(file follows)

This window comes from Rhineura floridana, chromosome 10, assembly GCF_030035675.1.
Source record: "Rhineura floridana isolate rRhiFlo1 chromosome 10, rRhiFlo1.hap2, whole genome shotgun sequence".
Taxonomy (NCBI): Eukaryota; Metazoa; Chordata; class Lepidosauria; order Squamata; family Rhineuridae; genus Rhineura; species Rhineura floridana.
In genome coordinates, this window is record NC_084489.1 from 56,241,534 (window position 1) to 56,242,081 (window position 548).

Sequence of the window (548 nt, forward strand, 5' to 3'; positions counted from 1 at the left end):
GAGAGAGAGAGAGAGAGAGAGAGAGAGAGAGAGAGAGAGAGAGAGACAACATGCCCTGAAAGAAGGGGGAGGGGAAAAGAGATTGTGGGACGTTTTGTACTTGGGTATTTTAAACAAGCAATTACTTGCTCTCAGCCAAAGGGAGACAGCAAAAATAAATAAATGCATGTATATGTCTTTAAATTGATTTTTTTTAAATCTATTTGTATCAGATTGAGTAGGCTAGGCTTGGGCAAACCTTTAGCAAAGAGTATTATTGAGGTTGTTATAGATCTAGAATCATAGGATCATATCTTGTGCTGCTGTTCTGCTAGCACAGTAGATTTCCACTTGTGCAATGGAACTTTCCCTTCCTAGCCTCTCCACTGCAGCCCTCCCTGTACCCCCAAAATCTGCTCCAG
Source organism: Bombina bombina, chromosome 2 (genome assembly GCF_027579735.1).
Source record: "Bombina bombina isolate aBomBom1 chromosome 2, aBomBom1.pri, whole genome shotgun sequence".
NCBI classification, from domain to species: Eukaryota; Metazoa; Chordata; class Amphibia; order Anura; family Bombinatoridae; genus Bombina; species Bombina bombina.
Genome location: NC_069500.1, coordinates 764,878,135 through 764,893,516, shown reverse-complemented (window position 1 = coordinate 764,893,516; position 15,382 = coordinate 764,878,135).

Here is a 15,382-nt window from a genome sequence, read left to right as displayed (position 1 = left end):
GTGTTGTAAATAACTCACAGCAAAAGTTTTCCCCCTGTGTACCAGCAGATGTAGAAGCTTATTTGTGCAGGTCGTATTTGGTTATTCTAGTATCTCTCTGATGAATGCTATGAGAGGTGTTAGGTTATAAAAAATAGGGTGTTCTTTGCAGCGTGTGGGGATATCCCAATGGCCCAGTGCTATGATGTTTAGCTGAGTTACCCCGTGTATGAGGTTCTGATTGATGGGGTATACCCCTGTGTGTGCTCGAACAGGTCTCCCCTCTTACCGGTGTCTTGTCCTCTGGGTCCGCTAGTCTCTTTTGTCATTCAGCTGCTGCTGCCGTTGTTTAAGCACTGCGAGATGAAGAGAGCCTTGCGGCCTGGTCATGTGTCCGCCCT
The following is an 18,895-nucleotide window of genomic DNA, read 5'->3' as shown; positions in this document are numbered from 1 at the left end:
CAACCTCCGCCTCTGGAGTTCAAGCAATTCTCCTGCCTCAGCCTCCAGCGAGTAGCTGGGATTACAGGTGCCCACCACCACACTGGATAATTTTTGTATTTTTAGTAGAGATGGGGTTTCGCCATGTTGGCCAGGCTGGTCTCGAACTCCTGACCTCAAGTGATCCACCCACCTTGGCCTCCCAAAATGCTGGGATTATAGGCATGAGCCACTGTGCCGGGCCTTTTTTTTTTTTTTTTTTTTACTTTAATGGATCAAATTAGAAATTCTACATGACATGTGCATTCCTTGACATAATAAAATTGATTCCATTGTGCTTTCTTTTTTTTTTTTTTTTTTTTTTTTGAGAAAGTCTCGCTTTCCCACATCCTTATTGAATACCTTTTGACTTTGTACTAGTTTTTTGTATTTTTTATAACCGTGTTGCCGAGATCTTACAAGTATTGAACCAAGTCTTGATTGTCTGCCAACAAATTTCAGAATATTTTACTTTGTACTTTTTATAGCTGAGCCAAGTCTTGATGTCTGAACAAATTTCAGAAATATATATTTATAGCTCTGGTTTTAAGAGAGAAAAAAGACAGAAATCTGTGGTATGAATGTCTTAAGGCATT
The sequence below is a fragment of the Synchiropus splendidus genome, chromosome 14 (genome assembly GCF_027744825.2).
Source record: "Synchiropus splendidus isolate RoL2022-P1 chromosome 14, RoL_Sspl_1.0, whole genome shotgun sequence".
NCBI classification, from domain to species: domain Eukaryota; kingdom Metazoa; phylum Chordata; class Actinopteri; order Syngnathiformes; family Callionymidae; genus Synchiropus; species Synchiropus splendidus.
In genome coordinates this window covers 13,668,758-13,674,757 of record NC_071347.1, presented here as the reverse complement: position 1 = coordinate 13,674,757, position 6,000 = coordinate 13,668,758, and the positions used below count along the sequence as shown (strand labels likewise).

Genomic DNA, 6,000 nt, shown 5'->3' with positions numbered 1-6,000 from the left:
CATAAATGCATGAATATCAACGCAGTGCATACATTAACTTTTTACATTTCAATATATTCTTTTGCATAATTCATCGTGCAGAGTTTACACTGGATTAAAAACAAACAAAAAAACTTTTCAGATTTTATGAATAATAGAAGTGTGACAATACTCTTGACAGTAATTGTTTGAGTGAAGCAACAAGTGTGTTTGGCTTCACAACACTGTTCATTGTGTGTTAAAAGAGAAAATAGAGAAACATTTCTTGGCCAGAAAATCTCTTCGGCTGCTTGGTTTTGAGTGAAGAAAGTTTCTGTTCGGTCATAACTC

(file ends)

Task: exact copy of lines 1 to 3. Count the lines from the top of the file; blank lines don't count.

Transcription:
This window comes from Rhineura floridana, chromosome 10, assembly GCF_030035675.1.
Source record: "Rhineura floridana isolate rRhiFlo1 chromosome 10, rRhiFlo1.hap2, whole genome shotgun sequence".
Taxonomy (NCBI): Eukaryota; Metazoa; Chordata; class Lepidosauria; order Squamata; family Rhineuridae; genus Rhineura; species Rhineura floridana.